Tag Archives: Nancy Drew

Writing: Even Tyra Banks

It’s not unusual for a celebrity to dabble in other arts fields. Sting and John Mann (of Spirit of the West) have not just done music but acted. Ronald Reagan, Arnold Schwarzenegger and Clint Eastwood went from acting to politics (one would argue that it’s all acting). Others start as actors and move into singing or modeling, or start as models and become actors. There is always some crossover. And some actors, singers and models try writing. Look at William Shatner with his Tekwar series, though in fact he didn’t write them but had a ghostwriter. Shatner may have come up with the ideas but he didn’t flesh those ideas into a written story. An unsung writer did that but Shatner’s name sold them.

Princess Sarah Ferguson (Fergie) has written children’s books to some success.Of course there are many kiss-and-tells or autobiographical memoirs that the rich and/or famous indulge in, whether they write them or have someone do it for them. But those celebs who write fiction are rarer and there is quite a range of quality, more than you would get with a straight fiction author. The reason is that publishers look at saleability. If you’re John Doe, you will have to convince the publisher that your story is so good that they can make money on it. If you’re George Clooney, on the other hand, the publisher will look at your popularity and sex appeal in general and then see if the demographic looks promising for selling a book.

You may not even have to write it and they may go to the trouble to get a tried and true ghostwriter. But even if you should insist you write your fiction and be dumb as a piece of toast they may publish based on your popularity and have a couple of good editors go through to clean up the worst parts. After all, poorly written books do not necessarily mean they’ll bomb. Many mediocre books have sold well, due to the topic and the marketing campaigns.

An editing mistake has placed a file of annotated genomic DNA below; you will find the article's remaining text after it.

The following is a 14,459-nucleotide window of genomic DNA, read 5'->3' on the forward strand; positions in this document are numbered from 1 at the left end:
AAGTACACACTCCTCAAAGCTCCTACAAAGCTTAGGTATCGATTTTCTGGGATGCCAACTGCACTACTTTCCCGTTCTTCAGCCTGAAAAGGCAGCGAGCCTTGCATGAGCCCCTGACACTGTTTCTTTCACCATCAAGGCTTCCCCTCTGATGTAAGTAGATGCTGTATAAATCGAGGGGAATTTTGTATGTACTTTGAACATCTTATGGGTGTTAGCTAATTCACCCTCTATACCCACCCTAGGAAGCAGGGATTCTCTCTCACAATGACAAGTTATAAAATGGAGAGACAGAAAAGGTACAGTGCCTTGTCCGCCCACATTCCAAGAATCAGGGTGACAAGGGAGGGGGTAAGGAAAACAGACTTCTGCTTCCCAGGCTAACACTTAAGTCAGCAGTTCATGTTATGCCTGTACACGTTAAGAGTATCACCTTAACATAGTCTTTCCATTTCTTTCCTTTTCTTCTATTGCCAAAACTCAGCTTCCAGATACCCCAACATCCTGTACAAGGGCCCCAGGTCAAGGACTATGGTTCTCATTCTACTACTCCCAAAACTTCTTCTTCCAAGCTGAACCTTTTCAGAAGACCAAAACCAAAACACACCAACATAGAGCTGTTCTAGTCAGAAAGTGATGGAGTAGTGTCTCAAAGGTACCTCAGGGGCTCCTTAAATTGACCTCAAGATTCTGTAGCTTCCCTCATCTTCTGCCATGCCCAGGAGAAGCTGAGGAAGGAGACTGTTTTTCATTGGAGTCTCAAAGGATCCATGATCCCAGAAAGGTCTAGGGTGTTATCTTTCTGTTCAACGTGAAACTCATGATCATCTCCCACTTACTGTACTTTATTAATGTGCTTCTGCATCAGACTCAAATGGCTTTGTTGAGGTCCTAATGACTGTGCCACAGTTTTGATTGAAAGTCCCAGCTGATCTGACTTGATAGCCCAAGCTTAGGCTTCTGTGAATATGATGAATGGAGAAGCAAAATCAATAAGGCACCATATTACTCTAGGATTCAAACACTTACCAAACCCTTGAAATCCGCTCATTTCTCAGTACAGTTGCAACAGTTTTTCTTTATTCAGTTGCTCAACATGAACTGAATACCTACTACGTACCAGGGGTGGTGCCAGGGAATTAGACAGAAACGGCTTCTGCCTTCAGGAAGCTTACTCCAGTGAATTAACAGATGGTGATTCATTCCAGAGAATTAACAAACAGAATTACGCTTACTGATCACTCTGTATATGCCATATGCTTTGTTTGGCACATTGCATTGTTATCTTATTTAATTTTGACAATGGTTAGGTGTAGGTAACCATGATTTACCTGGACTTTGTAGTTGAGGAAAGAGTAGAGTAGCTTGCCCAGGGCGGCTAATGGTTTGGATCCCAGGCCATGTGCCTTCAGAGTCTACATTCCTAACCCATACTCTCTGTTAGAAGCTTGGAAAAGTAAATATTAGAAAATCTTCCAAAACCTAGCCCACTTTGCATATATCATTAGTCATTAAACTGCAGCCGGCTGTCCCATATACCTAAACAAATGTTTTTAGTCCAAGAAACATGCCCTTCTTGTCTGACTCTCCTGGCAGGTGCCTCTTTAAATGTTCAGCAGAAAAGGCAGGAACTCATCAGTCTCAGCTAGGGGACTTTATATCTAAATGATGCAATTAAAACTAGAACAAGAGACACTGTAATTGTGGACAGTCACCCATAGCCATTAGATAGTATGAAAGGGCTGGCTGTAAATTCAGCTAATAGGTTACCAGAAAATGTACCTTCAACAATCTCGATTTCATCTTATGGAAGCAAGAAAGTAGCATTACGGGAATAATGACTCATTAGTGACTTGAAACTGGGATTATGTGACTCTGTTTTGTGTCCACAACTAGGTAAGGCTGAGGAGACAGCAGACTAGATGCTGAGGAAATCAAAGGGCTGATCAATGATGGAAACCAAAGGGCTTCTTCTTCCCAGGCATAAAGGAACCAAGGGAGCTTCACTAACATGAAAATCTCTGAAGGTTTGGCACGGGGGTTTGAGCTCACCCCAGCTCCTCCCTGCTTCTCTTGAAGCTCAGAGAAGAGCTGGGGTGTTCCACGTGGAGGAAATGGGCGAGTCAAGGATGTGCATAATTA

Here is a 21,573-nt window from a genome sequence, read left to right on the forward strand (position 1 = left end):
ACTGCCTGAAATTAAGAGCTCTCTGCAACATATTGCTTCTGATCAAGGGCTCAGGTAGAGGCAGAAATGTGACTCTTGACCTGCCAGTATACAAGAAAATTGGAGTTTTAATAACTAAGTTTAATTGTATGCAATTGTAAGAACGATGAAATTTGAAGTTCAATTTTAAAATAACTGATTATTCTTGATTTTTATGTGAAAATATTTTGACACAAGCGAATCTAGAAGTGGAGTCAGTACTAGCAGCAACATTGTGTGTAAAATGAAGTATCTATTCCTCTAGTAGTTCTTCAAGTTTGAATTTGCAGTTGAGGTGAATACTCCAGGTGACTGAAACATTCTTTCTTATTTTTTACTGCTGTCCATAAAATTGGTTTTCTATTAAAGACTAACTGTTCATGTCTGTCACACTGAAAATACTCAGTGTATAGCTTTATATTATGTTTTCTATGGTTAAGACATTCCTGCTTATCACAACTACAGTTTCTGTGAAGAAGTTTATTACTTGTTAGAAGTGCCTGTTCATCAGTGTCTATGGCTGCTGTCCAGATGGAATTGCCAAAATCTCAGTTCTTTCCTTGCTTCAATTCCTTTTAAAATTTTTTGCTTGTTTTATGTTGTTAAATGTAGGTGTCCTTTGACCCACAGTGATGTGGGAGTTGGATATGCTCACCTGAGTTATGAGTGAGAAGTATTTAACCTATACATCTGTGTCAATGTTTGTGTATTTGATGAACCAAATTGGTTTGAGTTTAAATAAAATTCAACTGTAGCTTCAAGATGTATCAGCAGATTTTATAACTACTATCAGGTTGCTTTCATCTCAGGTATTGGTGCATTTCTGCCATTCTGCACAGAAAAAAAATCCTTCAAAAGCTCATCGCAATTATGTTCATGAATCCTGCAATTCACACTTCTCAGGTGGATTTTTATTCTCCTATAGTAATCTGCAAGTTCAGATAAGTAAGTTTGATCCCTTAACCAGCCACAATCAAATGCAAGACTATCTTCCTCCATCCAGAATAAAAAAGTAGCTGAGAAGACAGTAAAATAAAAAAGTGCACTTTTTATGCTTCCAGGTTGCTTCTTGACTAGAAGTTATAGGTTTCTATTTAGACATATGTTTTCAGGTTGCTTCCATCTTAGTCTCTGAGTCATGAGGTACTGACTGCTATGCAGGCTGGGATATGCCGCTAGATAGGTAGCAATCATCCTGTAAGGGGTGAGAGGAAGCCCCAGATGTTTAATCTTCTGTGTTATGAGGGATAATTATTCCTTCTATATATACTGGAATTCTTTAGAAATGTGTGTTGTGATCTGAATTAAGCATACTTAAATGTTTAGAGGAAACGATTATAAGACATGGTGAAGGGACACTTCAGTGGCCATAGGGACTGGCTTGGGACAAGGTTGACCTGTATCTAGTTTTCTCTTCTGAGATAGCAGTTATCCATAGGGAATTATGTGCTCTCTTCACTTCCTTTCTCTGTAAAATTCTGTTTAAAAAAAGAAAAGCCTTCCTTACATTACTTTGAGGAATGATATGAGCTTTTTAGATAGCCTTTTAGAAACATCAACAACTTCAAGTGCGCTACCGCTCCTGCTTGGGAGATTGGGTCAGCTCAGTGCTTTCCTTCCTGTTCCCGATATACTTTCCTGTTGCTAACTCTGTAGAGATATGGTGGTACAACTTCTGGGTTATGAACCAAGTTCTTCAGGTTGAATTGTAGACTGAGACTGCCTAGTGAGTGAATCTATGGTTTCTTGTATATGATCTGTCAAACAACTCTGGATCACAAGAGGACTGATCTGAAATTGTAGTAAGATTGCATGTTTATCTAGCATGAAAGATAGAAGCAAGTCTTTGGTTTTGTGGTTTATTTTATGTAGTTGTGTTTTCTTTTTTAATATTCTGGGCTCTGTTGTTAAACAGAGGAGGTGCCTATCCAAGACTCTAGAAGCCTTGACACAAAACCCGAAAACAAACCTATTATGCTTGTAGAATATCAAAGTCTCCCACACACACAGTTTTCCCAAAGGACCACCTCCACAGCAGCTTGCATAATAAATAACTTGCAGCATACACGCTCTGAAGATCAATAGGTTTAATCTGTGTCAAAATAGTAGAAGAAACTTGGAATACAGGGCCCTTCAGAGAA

from Banks' site

So, Tyra Banks with her Bankable line (including Bankable Books), and who started as a model, then moved into TV shows such as the Tyra Banks Show and America’s Top Model reality show, has decided she’s going to write a fantasy trilogy called “Modelland” (and as she puts it, pronounced Model Land). My writers’ list has already had a lot of eye-rolling and scoffing over this. I mean, it doesn’t sound that crazily wonderful with some young girls transported unwillingly to a land where “drop-dead beautiful, kick-butt fierce” intoxibellas rule with their powers.

Now I don’t watch these shows so I have no idea if Banks comes across as powerfull and intelligent or as just some ditzy petty model. But…uh…Modelland. It sounds pretty teen-set-princess-girly-dreamworld. There is not much about the story so far except that Tyra plans to write three books published by Random House. Will Banks write the books or will there be a very well paid, very secret ghostwriter?

Now there is an attitude in our world to heartily roll our eyes when a model (or actor) tries something more serious like politics or writing. But not every model is just a beautiful bimbo. People are often judged by their covers, like books.

Tyra Banks might write the next book as popular as Harry Potter. Except, we don’t know. No one knew that Harry Potter would make Rowling one of the richest women in the world. It’s pretty much hit and miss and even writing in the style of, or copying the stories will not guarantee a hit. In fact, the factors that allowed Harry Potter to skyrocket have changed now.